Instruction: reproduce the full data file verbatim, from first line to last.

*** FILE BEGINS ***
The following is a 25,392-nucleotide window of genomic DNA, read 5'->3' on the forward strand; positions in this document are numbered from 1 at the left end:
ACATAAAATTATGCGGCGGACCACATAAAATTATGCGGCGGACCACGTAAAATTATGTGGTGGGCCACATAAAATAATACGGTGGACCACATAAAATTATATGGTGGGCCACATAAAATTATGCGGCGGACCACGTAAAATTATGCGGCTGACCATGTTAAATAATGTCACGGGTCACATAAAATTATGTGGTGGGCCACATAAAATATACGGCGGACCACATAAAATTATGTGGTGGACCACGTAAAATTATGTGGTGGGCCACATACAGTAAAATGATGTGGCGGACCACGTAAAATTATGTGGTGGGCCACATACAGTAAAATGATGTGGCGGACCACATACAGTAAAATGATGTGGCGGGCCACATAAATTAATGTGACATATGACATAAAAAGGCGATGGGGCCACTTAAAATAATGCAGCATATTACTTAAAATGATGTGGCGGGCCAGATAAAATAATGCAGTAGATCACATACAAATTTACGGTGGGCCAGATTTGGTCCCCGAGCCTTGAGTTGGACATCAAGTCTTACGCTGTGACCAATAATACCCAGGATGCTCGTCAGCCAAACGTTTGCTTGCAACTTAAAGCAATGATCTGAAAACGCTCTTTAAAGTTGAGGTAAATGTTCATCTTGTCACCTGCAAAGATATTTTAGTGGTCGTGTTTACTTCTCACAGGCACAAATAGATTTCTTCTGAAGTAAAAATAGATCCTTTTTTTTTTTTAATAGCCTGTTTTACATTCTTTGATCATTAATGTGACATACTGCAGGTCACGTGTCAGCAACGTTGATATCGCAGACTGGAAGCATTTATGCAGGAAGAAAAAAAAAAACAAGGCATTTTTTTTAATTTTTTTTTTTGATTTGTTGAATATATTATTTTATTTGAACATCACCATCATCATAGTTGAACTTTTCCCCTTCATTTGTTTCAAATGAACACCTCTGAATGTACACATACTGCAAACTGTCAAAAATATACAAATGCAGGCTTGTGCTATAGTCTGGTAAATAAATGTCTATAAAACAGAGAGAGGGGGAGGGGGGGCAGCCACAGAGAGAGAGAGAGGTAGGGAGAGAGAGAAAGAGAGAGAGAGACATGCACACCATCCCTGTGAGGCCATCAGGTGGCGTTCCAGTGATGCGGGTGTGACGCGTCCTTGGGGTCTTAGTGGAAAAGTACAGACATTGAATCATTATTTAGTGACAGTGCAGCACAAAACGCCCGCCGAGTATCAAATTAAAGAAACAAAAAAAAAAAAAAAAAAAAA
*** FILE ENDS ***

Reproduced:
The following is a 25,392-nucleotide window of genomic DNA, read 5'->3' on the forward strand; positions in this document are numbered from 1 at the left end:
ACATAAAATTATGCGGCGGACCACATAAAATTATGCGGCGGACCACGTAAAATTATGTGGTGGGCCACATAAAATAATACGGTGGACCACATAAAATTATATGGTGGGCCACATAAAATTATGCGGCGGACCACGTAAAATTATGCGGCTGACCATGTTAAATAATGTCACGGGTCACATAAAATTATGTGGTGGGCCACATAAAATATACGGCGGACCACATAAAATTATGTGGTGGACCACGTAAAATTATGTGGTGGGCCACATACAGTAAAATGATGTGGCGGACCACGTAAAATTATGTGGTGGGCCACATACAGTAAAATGATGTGGCGGACCACATACAGTAAAATGATGTGGCGGGCCACATAAATTAATGTGACATATGACATAAAAAGGCGATGGGGCCACTTAAAATAATGCAGCATATTACTTAAAATGATGTGGCGGGCCAGATAAAATAATGCAGTAGATCACATACAAATTTACGGTGGGCCAGATTTGGTCCCCGAGCCTTGAGTTGGACATCAAGTCTTACGCTGTGACCAATAATACCCAGGATGCTCGTCAGCCAAACGTTTGCTTGCAACTTAAAGCAATGATCTGAAAACGCTCTTTAAAGTTGAGGTAAATGTTCATCTTGTCACCTGCAAAGATATTTTAGTGGTCGTGTTTACTTCTCACAGGCACAAATAGATTTCTTCTGAAGTAAAAATAGATCCTTTTTTTTTTTTAATAGCCTGTTTTACATTCTTTGATCATTAATGTGACATACTGCAGGTCACGTGTCAGCAACGTTGATATCGCAGACTGGAAGCATTTATGCAGGAAGAAAAAAAAAAACAAGGCATTTTTTTTAATTTTTTTTTTTGATTTGTTGAATATATTATTTTATTTGAACATCACCATCATCATAGTTGAACTTTTCCCCTTCATTTGTTTCAAATGAACACCTCTGAATGTACACATACTGCAAACTGTCAAAAATATACAAATGCAGGCTTGTGCTATAGTCTGGTAAATAAATGTCTATAAAACAGAGAGAGGGGGAGGGGGGGCAGCCACAGAGAGAGAGAGAGGTAGGGAGAGAGAGAAAGAGAGAGAGAGACATGCACACCATCCCTGTGAGGCCATCAGGTGGCGTTCCAGTGATGCGGGTGTGACGCGTCCTTGGGGTCTTAGTGGAAAAGTACAGACATTGAATCATTATTTAGTGACAGTGCAGCACAAAACGCCCGCCGAGTATCAAATTAAAGAAACAAAAAAAAAAAAAAAAAAAAA